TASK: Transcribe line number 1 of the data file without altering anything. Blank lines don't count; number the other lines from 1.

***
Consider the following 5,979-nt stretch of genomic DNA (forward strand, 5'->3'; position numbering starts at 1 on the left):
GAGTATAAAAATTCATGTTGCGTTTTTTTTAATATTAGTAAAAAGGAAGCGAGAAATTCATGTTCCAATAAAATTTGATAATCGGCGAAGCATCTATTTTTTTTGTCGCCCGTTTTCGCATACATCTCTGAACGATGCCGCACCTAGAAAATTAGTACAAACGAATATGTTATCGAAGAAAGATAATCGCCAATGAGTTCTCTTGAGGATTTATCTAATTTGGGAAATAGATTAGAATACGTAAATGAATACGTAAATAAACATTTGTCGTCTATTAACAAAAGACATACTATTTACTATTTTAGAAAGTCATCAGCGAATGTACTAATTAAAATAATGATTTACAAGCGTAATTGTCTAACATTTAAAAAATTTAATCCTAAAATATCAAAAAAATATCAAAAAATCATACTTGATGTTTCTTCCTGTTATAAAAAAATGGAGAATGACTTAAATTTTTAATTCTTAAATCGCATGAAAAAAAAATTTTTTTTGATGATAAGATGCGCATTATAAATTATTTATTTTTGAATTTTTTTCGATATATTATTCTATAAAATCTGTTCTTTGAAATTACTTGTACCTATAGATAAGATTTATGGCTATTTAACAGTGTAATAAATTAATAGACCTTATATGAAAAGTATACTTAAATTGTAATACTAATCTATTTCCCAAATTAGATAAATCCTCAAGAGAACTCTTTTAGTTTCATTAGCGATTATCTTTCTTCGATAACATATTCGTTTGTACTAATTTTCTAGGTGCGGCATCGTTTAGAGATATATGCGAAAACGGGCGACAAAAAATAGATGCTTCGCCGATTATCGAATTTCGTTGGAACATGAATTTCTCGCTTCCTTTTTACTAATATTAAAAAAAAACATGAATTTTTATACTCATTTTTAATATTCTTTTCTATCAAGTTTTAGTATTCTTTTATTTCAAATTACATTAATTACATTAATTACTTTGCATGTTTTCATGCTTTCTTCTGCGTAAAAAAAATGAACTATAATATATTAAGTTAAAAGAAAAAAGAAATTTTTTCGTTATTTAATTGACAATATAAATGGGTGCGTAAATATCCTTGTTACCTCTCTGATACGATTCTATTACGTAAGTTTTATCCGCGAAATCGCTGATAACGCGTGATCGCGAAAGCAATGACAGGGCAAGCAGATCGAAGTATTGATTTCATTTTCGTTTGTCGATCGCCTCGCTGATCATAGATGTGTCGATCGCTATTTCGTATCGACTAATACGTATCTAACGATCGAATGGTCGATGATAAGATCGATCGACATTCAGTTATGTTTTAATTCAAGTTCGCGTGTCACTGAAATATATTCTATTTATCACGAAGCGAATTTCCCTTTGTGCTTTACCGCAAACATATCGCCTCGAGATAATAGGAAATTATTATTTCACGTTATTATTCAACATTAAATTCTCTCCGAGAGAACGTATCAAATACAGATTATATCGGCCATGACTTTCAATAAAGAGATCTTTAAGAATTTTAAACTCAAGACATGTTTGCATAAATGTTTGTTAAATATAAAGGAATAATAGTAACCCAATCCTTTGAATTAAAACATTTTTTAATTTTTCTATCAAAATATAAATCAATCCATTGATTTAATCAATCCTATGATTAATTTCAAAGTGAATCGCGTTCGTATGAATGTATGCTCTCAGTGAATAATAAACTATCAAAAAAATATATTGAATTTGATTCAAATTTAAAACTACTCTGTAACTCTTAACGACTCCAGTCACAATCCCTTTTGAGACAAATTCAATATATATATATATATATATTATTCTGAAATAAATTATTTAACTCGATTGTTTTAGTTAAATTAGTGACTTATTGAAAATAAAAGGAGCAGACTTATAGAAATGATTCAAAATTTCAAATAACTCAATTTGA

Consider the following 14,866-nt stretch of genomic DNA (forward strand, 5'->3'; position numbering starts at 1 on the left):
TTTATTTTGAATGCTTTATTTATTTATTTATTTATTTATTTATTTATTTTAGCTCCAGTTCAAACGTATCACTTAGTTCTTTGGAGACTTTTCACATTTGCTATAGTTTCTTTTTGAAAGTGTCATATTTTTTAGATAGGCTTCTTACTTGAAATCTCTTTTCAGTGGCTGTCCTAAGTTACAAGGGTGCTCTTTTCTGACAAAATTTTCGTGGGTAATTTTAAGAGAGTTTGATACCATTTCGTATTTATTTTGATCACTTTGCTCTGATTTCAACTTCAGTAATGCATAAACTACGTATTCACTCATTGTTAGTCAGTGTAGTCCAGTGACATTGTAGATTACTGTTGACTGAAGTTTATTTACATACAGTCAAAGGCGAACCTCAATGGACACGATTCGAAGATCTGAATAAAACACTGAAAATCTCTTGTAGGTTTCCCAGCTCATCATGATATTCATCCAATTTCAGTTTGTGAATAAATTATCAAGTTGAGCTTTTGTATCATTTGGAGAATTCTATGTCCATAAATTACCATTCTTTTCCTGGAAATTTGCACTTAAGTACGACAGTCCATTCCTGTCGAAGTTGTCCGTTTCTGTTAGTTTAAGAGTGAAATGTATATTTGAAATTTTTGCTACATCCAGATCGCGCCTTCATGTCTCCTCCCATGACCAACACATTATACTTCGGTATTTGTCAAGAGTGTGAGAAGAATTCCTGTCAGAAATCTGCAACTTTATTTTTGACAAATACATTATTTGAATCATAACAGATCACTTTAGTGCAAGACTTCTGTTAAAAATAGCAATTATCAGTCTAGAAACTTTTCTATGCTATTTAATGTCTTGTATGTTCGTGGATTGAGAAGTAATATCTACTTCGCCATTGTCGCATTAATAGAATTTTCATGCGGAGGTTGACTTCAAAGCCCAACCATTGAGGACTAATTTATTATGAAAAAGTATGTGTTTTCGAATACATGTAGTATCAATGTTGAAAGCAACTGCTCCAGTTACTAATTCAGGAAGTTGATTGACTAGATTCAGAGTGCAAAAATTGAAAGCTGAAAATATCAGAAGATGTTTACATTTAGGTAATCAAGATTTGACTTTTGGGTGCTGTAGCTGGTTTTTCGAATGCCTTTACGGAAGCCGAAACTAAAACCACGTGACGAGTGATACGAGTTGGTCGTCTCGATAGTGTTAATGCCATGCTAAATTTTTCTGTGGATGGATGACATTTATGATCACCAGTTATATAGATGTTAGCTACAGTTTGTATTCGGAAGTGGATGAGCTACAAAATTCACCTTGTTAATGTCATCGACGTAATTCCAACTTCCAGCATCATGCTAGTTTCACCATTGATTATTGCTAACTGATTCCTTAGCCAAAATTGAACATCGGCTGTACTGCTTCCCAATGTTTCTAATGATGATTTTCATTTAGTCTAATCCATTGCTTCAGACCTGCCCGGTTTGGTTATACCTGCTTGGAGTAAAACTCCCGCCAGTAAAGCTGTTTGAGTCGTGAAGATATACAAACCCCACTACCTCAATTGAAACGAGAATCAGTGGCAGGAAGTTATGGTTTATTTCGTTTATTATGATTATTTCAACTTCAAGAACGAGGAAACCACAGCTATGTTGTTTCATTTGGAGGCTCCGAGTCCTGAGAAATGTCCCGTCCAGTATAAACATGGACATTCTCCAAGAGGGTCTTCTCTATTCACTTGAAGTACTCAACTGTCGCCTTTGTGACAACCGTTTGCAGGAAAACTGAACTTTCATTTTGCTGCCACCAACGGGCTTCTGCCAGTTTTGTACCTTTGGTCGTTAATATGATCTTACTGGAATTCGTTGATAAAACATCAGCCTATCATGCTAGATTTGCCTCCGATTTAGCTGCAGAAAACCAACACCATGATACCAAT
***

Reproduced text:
Consider the following 5,979-nt stretch of genomic DNA (forward strand, 5'->3'; position numbering starts at 1 on the left):